“Once there was this girl who
Swore that one day she would be a figure skating champion.
And when she finally made it
She saw some other girl was better
And so she hired some guy to
Club her in the knee cap.”
This verse from the song Headline News, Weird Al Yankovic’s parody of Crash Test Dummies’ Mmm Mmm Mmm Mmm, nicely sums up what the world thinks about Tonya Harding. She was an incredibly talented skater from a poor background but lost everything when her desperate fight to succeed caused her to orchestrate an attack on her main rival Nancy Kerrigan in the lead up to the 1994 Olympics. Her name has actually become a verb for violently taking out someone you are competing against; Barack Obama famously used it during 2007 Presidential Primaries. Yep, conventional wisdom will tell you that Tonya Harding’s story is one of all consuming ambition and psychotic jealousy.
I, Tonya makes some effort to get to the truth of the matter while acknowledging that this truth is based on the wildly conflicting personal accounts of people that have clearly done some things they don’t want to admit to. The film suggests the Harding herself ‘may’ actually have been innocent of ‘some’ of what she is accused of. Either way it shows more focus on her version of events than most people have previously been interested in.
What the film makers have done is turn this tale from recent history into a real yarn. Nancy Kerrigan has said that she has no interest in seeing the movie having ‘already lived through it’ which is probably just as well as I’m not sure she would appreciate the tone they have taken with what was obviously, for her, a very frightening time. The film doesn’t concentrate on Kerrigan though and some of the people involved on Harding’s side evidently deserve a bit of ribbing. The two main players other than Harding are her ex husband Jeff Gillooly and his moronic friend Shawn Eckhardt who were definitely involved in what happened. As played by Sebastian Stan and Paul Walter Hauser they are shown to be real idiots, especially Eckhardt and watching the film you do suspect that this has been greatly exaggerated. At least until you see footage of the real guys over the closing credits. Of course, amusing as it is, this idiocy lead to violence and while it has a lot of fun the film does not shy away from this.
I, Tonya could definitely be classed as a black comedy. It recreates interviews with key people having a great time with the characterisation, its dramatisation of events is OTT and it regularly breaks the fourth wall. It also tackles poverty and domestic abuse though. I had trouble with recent films Three Billboards Outside Ebbing, Missouri and The Death of Stalin because they were just too bleak, both of them featuring rape and murder. In these cases the dark outweighed the humour. Child bullying and wife beating is clearly heartbreaking too but the difference with this film is that you get to know the person having the violence perpetrated against them rather than them just being a faceless victim. You see the struggle and the defiance.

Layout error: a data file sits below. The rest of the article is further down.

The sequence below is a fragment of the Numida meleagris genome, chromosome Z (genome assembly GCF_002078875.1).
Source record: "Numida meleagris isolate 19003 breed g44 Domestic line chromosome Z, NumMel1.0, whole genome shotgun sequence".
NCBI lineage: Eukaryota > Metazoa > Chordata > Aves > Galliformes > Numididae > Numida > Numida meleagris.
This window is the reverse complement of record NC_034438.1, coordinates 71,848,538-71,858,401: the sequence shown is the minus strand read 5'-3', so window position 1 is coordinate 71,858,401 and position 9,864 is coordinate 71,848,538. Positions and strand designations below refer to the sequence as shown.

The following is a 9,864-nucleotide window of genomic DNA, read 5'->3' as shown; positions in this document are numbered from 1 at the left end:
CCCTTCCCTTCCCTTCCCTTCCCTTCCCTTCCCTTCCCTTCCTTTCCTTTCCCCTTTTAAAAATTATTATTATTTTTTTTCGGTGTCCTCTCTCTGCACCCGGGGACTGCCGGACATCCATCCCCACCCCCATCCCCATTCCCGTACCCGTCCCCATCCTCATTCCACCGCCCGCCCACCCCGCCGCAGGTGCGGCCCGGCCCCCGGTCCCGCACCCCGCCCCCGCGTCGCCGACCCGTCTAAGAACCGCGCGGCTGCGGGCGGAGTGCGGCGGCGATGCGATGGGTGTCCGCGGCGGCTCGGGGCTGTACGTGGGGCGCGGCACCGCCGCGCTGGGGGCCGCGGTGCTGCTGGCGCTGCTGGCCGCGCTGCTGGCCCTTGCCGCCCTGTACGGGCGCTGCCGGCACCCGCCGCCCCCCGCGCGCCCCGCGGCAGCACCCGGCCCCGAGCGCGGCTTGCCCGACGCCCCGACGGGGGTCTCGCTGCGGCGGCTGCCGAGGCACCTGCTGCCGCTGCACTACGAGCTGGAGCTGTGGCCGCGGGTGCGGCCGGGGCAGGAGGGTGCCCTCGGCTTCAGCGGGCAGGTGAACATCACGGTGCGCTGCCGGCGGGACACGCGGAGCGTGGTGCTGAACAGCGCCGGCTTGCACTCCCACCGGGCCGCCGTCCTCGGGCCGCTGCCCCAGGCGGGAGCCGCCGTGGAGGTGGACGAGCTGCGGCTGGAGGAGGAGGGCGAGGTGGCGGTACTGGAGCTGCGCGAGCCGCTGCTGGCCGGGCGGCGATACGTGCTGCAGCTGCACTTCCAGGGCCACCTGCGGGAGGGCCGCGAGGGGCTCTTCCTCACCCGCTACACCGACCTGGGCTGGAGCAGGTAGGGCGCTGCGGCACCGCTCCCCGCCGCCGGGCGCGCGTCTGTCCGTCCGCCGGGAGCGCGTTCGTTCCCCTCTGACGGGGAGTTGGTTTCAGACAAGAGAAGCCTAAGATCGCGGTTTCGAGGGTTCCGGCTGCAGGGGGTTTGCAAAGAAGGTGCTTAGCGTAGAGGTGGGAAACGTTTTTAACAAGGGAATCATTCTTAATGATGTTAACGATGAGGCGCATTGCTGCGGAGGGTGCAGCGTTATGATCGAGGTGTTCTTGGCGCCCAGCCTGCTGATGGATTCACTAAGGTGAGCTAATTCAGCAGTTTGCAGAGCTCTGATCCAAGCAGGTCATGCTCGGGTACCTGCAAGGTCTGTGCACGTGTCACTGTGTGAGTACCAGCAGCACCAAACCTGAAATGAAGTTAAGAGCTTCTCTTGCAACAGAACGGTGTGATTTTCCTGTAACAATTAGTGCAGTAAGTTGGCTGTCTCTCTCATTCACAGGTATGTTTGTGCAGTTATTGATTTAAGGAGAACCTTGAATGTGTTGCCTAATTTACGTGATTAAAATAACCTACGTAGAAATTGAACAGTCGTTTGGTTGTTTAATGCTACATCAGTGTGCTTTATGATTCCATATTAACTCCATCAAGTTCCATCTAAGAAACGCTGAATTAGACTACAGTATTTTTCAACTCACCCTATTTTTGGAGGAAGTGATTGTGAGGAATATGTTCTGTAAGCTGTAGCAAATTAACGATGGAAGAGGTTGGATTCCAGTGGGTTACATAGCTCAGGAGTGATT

Of course that person is Tonya herself and highlighting what she suffered is one part of the story that has not been told before. Margot Robbie’s lead performance is excellent and while she does not convince as a 15 year old in the early scenes, she totally deserves her first Academy Award nomination. Her Tonya is aggressive and temperamental and at least a little amoral (even if she didn’t advocate the attack on Kerrigan, she initially helped cover it up) but Robbie keeps her likeable and you stay on her side and enjoy her victories as much as her comeuppance. As the film sets out to establish, Tonya Harding is more than a punchline.
Also Oscar nommed and more likely to win is Allison Janney. As Tonya’s mother Janney is mean and hard, like Nurse Ratched in slippers and a bathrobe. Not likeable but totally compelling. Steven Knight’s script, built around the real interviews it features, is also strong and Craig Gillespie’s direction manages the material well. The film starts to say something about the public’s role in creating scandal and coldly demonising people without consideration of the cost on human lives but this is the one part of it that feels underdeveloped. Essentially I, Tonya is a scrupulous character study of some unscrupulous characters that touches on the destructive nature of aspiration and the incompetent nature of wannabe criminals. Think Black Swan meets Fargo meets Ferris Bueller’s Day Off. Highly recommended.
Is this one for the kids?
Is this one for the kids? Not with language that fruity. This apparently was the one thing the real Tonya Harding’s wanted to deny, she claims she was never that potty mouthed, especially to competition officials.
The Ripley Factor:
Tonya Harding is an interesting individual when it comes to gender politics. On the one hand she was a woman who stood up to male aggression but ultimately it was men that destroyed her career. She was fighting against gender expectations and the need to be conventionally attractive but she also might have caused another woman to have her knee cap smashed.
To return to the original criteria around which The Ripley Factor test was written the on screen Harding does well. Do the female characters exist only to define or motivate men? Absolutely not. Are the women in the film believable as real people rather than some kickass superhero? Absolutely, they are real people. Are women objectified in a way that does not balance with the treatment of men in the film? Not at all and to some extent she rallys against this with her plea for it to be about the skating not the little dresses. Does the inclusion of the women in the film feel like tokenism? No, for good or for bad this is a woman’s story.